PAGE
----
Concrete Steps for Cannes
November 2nd, 2011
November 2nd, 2011
Mountaintops provide a convenient symbol for anything from achievement to power. So it doesn’t come as a surprise that the meeting of the world’s twenty most powerful leaders is called the G20 “summit.” Actually, the copycat nomenclature runs far deeper. For instance: the diplomats who lay the groundwork for the G20 leaders’ trip to the summit? They’re dubbed “Sherpa,” with a dash of self-aware irony, after the Nepalese guides who help mountaineers scale peaks inNepal. And with what may be a move to thrash the symbol to death, the G20 Sherpa’s aides are called “yaks.”
It was just over two years ago that the G20 started seriously talking about illicit financial flows. It was then that a leaked letter from Michael Froman, the U.S. Sherpa, ahead of the G20 Summit in 2009, read: “As we take these steps to increase the flow of capital to developing countries, we also need to prevent its illicit outflow. We should work with the World Bank and others to stem these flows and to secure the return of stolen assets to developing countries.”
At the time, I expressed optimism, but noted that the declaration was only a midway point; the real work was still ahead. I wrote: “G20 summits, much like their namesakes, are often self-admiring [and] short lived…the summit is the halfway point. The descent is often equally, if not more, dangerous than the ascent. After all, once a group of climbers has committed to a project (and by my count there is nothing more committing than climbing a mountain or signing a declaration issued by the world’s most powerful), they have to follow through.”
And, as expected, that follow through is still dragging on.
This month the Task Force held its annual two-day conference in Paris. From the conference, the Task Force released a Message to the G20 on the concrete steps to stem illicit financial flows and increase transparency in the global financial system. In this message, the Task Force further outlined five recommendations into a working plan for the G20, which included: beneficial ownership disclosure, automatic tax information exchange, trade mispricing curtailment, country-by-country reporting by multinational corporations, and better anti-money-laundering laws. The recommendations recognized specific obstacles and the difficulty of logistics of implementation.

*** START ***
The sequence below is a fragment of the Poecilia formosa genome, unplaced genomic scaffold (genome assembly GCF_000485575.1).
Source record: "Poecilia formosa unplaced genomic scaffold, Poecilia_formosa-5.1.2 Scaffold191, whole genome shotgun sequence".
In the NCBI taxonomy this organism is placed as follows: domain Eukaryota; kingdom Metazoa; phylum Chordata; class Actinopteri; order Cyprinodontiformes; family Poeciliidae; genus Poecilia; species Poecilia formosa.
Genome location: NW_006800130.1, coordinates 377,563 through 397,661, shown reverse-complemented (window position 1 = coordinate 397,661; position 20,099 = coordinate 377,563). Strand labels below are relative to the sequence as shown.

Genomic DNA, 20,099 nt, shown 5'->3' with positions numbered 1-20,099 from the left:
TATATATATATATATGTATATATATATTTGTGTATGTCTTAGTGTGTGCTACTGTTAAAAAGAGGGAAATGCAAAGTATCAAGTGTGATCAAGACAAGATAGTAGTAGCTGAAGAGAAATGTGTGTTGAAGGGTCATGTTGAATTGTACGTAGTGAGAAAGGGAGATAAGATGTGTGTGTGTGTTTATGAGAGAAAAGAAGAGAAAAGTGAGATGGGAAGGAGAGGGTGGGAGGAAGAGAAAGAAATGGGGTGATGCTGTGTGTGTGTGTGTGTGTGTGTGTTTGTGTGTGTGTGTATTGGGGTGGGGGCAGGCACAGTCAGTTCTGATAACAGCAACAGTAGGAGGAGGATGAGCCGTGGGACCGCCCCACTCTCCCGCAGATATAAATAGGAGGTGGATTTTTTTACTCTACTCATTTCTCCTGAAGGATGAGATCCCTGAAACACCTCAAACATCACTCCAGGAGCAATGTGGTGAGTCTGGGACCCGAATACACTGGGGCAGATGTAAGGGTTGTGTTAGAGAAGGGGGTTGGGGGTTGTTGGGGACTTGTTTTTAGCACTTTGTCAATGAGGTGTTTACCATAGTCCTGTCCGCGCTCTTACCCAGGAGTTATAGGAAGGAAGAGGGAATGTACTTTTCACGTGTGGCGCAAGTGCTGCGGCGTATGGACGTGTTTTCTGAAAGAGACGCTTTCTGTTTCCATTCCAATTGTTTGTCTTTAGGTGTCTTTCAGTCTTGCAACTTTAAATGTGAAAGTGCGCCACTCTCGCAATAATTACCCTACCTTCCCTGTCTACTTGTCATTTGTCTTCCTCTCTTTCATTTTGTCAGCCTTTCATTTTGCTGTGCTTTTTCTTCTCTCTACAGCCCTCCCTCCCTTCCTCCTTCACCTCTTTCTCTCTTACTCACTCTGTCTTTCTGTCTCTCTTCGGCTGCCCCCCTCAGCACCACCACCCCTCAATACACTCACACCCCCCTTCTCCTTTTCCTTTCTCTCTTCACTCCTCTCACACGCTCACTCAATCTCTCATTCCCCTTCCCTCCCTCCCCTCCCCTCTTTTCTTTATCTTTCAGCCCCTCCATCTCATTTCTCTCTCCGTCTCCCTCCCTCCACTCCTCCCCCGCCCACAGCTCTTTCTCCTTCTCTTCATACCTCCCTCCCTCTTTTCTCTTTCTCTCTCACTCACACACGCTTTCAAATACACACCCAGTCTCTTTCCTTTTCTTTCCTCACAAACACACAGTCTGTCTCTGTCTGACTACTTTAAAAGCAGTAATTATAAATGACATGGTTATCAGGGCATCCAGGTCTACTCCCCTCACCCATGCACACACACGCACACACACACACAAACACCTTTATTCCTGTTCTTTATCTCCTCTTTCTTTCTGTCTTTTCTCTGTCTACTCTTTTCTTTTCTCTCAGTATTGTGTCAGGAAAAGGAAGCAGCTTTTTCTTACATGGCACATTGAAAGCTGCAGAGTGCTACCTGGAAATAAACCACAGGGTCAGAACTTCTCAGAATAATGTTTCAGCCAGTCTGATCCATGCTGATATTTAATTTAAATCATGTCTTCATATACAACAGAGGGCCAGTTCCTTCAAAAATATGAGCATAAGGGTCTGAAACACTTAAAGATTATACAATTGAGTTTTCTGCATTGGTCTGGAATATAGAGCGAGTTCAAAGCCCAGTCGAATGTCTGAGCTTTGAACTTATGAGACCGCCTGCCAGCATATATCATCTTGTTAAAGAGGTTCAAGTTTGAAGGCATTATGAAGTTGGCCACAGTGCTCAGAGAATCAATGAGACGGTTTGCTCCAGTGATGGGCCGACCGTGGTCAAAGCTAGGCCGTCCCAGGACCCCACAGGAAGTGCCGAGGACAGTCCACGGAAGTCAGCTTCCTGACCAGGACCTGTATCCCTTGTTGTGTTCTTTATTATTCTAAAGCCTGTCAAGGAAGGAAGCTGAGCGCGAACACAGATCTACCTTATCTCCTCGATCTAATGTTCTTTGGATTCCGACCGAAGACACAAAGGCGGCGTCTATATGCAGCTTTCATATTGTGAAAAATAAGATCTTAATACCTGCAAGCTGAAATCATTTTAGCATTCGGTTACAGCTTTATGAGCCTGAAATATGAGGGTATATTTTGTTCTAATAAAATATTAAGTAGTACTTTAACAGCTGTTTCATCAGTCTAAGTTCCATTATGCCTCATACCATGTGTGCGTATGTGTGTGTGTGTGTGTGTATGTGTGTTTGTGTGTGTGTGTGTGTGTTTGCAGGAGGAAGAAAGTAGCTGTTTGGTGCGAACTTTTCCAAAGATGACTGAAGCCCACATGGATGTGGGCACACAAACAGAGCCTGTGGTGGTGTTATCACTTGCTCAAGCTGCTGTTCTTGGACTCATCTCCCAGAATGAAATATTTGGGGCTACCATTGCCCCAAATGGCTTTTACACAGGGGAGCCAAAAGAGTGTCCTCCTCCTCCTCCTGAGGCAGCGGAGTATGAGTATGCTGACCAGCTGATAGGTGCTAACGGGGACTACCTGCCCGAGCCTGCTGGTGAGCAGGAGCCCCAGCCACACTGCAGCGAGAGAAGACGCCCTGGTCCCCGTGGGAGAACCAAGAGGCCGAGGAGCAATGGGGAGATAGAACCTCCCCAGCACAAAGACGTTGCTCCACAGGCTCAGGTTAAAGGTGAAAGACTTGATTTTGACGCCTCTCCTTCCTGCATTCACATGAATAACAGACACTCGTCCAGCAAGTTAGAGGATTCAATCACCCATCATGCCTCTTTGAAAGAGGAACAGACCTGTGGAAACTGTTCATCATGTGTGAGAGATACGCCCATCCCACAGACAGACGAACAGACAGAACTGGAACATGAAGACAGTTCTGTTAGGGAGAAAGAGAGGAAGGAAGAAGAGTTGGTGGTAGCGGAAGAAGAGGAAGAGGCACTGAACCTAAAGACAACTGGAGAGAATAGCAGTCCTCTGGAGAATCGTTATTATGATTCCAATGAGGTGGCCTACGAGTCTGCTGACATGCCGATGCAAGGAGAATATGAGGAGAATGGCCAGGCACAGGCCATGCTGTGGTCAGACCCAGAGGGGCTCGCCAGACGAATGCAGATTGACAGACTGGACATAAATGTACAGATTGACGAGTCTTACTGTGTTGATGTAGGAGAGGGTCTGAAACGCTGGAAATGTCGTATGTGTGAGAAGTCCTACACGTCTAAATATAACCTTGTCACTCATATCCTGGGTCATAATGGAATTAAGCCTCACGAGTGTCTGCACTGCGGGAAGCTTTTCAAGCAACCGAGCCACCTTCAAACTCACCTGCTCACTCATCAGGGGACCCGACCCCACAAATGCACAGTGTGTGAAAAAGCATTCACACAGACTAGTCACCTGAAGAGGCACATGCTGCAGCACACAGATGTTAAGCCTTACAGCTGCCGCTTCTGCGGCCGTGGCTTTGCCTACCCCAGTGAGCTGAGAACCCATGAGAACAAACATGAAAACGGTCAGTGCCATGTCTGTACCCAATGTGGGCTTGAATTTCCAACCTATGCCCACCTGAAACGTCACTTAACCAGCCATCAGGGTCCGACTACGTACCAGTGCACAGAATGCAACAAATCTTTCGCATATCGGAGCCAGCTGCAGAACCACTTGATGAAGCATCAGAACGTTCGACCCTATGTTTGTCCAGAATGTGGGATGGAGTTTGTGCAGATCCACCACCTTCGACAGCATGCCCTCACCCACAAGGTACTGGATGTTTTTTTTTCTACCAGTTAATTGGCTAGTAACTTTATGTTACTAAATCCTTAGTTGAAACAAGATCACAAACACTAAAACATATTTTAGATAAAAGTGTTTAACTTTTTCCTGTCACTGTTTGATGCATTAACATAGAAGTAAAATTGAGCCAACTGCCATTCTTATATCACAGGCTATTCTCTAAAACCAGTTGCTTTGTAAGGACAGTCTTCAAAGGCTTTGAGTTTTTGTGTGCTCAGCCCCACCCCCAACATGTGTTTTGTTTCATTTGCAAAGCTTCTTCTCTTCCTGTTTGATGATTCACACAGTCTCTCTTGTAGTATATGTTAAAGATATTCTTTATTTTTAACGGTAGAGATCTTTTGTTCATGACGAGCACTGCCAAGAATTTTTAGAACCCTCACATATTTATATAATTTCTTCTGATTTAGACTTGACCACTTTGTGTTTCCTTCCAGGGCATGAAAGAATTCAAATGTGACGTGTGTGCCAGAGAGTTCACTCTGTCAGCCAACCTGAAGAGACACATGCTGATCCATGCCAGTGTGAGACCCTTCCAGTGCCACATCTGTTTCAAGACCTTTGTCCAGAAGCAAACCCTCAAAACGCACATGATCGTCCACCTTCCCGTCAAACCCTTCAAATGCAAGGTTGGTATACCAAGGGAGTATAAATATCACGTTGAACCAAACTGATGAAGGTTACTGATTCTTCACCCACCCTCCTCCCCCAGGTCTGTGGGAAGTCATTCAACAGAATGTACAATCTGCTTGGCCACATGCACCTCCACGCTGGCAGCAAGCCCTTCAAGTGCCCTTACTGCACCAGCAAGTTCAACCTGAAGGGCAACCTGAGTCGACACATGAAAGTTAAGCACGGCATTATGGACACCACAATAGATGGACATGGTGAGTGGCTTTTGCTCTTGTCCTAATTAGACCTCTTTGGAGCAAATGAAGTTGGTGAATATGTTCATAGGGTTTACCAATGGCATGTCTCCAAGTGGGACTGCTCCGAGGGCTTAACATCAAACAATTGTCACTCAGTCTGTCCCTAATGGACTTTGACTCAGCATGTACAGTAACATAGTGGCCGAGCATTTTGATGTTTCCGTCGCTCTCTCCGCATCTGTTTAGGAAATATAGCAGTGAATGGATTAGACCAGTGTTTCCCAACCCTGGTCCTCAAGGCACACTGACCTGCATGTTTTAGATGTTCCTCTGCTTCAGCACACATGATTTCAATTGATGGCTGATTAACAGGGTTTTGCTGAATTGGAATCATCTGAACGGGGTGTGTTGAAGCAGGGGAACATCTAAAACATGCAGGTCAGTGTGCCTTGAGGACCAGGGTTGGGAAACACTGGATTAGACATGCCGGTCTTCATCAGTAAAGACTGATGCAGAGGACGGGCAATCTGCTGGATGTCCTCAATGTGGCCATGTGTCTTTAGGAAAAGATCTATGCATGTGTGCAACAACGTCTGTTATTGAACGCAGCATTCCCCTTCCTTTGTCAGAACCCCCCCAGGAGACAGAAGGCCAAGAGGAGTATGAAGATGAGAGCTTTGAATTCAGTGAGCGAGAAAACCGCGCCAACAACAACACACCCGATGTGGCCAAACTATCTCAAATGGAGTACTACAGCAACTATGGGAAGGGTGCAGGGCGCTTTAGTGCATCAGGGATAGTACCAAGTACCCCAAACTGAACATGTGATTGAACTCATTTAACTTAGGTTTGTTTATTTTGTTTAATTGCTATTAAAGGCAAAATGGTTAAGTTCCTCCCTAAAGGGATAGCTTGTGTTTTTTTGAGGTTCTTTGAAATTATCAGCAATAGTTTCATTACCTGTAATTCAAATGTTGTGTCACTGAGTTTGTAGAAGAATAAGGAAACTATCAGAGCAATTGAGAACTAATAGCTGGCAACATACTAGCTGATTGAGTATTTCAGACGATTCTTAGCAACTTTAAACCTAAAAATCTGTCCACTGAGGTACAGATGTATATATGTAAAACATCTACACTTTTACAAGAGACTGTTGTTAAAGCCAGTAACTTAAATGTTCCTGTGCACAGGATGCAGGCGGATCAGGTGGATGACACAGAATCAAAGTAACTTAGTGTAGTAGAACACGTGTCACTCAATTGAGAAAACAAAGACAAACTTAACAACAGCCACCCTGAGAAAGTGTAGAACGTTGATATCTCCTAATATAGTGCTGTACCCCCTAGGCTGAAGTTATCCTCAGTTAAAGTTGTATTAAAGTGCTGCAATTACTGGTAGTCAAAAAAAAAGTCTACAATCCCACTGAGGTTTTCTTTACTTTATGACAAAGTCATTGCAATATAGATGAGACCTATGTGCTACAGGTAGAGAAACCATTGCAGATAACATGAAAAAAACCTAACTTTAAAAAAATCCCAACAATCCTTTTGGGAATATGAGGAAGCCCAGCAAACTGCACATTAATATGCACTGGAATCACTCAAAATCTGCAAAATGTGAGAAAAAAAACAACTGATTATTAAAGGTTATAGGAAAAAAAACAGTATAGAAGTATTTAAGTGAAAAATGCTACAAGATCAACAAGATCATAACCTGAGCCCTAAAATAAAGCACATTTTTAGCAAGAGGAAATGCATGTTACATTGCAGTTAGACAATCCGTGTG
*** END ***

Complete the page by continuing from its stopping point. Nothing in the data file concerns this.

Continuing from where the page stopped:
On Thursday, the G20 will hold a summit in Cannes, France. It will be the G20’s sixth meeting in a series of ongoing discussions about the world’s financial markets. And although the leaders have committed to taking steps to reducing illicit financial flows, if the recently released communiqué from the G20 Finance Ministers’ meeting tells us anything, it is that those steps have been tenuous. As Raymond Baker, director of Global Financial Integrity has put it:
The Finance Minister’s communiqué fails to mention country-by-country reporting, automatic exchange of tax information, disclosure of beneficial ownership, or strengthening of anti-money-laundering laws. These measures are key to creating global economic development, and financial stability. What we have here are piecemeal fixes to a systemic problem. The G20 member countries must support comprehensive measures that would increase overall transparency and accountability across the board for multi-national corporations and financial institutions, in developed and developing countries alike.
If the G20 is really serious about its promises, it will take definitive and concrete steps toward solving these problems. It will listen to the voices of roughly 40,000 people who have signed the global petition asking it ends tax haven secrecy in Cannes. And it will adopt the comprehensive approach outlined by the Task Force to bring transparency to the global financial system.